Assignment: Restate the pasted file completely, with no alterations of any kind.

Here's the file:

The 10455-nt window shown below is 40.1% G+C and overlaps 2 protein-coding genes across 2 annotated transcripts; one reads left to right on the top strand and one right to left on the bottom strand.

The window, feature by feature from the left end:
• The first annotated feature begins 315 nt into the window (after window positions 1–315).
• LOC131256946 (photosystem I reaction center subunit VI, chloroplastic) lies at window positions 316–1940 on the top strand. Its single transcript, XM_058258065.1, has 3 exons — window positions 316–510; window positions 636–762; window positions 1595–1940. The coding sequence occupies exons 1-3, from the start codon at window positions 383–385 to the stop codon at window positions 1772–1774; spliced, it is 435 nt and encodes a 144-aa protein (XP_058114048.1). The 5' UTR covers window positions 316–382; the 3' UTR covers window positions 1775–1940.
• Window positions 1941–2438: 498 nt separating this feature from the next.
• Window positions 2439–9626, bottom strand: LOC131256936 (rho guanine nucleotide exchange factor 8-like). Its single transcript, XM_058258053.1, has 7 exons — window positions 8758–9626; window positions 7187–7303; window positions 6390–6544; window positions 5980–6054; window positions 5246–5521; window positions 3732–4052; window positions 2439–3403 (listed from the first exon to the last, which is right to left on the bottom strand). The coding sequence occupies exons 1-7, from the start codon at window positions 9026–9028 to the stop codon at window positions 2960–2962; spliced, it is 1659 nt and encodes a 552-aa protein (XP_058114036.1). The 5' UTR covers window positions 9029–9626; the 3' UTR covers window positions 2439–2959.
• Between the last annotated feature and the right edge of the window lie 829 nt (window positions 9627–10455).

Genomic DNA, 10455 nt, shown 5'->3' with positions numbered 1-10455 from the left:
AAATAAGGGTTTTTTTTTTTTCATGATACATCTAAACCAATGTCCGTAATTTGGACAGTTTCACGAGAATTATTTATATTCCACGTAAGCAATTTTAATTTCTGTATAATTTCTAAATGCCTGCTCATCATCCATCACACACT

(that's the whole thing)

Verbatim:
The 10455-nt window shown below is 40.1% G+C and overlaps 2 protein-coding genes across 2 annotated transcripts; one reads left to right on the top strand and one right to left on the bottom strand.

The window, feature by feature from the left end:
• The first annotated feature begins 315 nt into the window (after window positions 1–315).
• LOC131256946 (photosystem I reaction center subunit VI, chloroplastic) lies at window positions 316–1940 on the top strand. Its single transcript, XM_058258065.1, has 3 exons — window positions 316–510; window positions 636–762; window positions 1595–1940. The coding sequence occupies exons 1-3, from the start codon at window positions 383–385 to the stop codon at window positions 1772–1774; spliced, it is 435 nt and encodes a 144-aa protein (XP_058114048.1). The 5' UTR covers window positions 316–382; the 3' UTR covers window positions 1775–1940.
• Window positions 1941–2438: 498 nt separating this feature from the next.
• Window positions 2439–9626, bottom strand: LOC131256936 (rho guanine nucleotide exchange factor 8-like). Its single transcript, XM_058258053.1, has 7 exons — window positions 8758–9626; window positions 7187–7303; window positions 6390–6544; window positions 5980–6054; window positions 5246–5521; window positions 3732–4052; window positions 2439–3403 (listed from the first exon to the last, which is right to left on the bottom strand). The coding sequence occupies exons 1-7, from the start codon at window positions 9026–9028 to the stop codon at window positions 2960–2962; spliced, it is 1659 nt and encodes a 552-aa protein (XP_058114036.1). The 5' UTR covers window positions 9029–9626; the 3' UTR covers window positions 2439–2959.
• Between the last annotated feature and the right edge of the window lie 829 nt (window positions 9627–10455).

Genomic DNA, 10455 nt, shown 5'->3' with positions numbered 1-10455 from the left:
AAATAAGGGTTTTTTTTTTTTCATGATACATCTAAACCAATGTCCGTAATTTGGACAGTTTCACGAGAATTATTTATATTCCACGTAAGCAATTTTAATTTCTGTATAATTTCTAAATGCCTGCTCATCATCCATCACACACT